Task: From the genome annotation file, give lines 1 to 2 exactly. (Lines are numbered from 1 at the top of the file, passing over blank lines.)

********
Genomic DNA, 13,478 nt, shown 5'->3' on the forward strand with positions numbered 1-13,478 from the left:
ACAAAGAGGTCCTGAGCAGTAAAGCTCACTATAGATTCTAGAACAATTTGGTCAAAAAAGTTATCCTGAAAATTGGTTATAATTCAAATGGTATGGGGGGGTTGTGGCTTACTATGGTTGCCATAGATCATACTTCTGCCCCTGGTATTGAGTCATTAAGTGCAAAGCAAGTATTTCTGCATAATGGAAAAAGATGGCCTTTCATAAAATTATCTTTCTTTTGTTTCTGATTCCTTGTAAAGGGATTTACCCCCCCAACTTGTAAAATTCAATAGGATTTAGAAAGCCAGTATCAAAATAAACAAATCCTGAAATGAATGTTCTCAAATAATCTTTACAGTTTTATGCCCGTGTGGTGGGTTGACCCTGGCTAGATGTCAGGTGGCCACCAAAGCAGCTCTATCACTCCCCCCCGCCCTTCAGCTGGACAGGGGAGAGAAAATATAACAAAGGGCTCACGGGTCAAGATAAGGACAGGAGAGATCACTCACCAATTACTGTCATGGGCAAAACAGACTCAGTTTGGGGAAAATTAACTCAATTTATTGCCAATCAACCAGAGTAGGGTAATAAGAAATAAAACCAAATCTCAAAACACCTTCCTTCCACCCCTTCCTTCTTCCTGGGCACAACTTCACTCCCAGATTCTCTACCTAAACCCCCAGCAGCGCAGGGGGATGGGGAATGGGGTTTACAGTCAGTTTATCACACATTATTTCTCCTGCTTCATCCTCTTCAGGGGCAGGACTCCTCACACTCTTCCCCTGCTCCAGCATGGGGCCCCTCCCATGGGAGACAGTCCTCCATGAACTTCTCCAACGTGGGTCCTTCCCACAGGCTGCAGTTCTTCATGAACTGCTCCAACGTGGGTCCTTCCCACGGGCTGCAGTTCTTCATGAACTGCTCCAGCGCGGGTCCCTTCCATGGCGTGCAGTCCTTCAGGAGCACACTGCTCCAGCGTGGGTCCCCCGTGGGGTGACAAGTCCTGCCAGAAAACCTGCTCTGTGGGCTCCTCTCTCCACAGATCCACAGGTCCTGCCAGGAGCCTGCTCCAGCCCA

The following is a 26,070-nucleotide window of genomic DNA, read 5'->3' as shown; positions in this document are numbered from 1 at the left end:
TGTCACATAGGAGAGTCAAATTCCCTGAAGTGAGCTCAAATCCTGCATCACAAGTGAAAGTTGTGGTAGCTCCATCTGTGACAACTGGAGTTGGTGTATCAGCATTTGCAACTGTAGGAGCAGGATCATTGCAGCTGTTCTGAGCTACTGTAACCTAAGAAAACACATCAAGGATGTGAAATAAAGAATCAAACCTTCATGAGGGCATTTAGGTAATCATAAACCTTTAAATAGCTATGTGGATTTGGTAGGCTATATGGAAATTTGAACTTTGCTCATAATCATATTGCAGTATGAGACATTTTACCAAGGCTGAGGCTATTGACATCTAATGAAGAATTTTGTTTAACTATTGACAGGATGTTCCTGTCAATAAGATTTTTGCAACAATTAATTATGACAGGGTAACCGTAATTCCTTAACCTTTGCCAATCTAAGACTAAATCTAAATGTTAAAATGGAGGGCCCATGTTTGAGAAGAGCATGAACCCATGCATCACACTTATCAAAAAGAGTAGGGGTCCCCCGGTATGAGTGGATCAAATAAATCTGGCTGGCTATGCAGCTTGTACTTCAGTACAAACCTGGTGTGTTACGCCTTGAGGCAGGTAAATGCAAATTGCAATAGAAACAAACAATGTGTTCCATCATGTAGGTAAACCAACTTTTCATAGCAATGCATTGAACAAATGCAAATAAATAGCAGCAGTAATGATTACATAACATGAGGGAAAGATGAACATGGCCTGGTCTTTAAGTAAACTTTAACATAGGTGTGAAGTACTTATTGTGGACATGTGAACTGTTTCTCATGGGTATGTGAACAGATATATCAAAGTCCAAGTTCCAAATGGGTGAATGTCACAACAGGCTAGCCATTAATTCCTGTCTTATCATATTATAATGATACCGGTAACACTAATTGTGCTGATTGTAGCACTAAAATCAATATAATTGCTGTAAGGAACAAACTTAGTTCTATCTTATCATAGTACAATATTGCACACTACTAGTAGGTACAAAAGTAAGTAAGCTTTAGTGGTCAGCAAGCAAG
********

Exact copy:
Genomic DNA, 13,478 nt, shown 5'->3' on the forward strand with positions numbered 1-13,478 from the left:
ACAAAGAGGTCCTGAGCAGTAAAGCTCACTATAGATTCTAGAACAATTTGGTCAAAAAAGTTATCCTGAAAATTGGTTATAATTCAAATGGTATGGGGGGGTTGTGGCTTACTATGGTTGCCATAGATCATACTTCTGCCCCTGGTATTGAGTCATTAAGTGCAAAGCAAGTATTTCTGCATAATGGAAAAAGATGGCCTTTCATAAAATTATCTTTCTTTTGTTTCTGATTCCTTGTAAAGGGATTTACCCCCCCAACTTGTAAAATTCAATAGGATTTAGAAAGCCAGTATCAAAATAAACAAATCCTGAAATGAATGTTCTCAAATAATCTTTACAGTTTTATGCCCGTGTGGTGGGTTGACCCTGGCTAGATGTCAGGTGGCCACCAAAGCAGCTCTATCACTCCCCCCCGCCCTTCAGCTGGACAGGGGAGAGAAAATATAACAAAGGGCTCACGGGTCAAGATAAGGACAGGAGAGATCACTCACCAATTACTGTCATGGGCAAAACAGACTCAGTTTGGGGAAAATTAACTCAATTTATTGCCAATCAACCAGAGTAGGGTAATAAGAAATAAAACCAAATCTCAAAACACCTTCCTTCCACCCCTTCCTTCTTCCTGGGCACAACTTCACTCCCAGATTCTCTACCTAAACCCCCAGCAGCGCAGGGGGATGGGGAATGGGGTTTACAGTCAGTTTATCACACATTATTTCTCCTGCTTCATCCTCTTCAGGGGCAGGACTCCTCACACTCTTCCCCTGCTCCAGCATGGGGCCCCTCCCATGGGAGACAGTCCTCCATGAACTTCTCCAACGTGGGTCCTTCCCACAGGCTGCAGTTCTTCATGAACTGCTCCAACGTGGGTCCTTCCCACGGGCTGCAGTTCTTCATGAACTGCTCCAGCGCGGGTCCCTTCCATGGCGTGCAGTCCTTCAGGAGCACACTGCTCCAGCGTGGGTCCCCCGTGGGGTGACAAGTCCTGCCAGAAAACCTGCTCTGTGGGCTCCTCTCTCCACAGATCCACAGGTCCTGCCAGGAGCCTGCTCCAGCCCA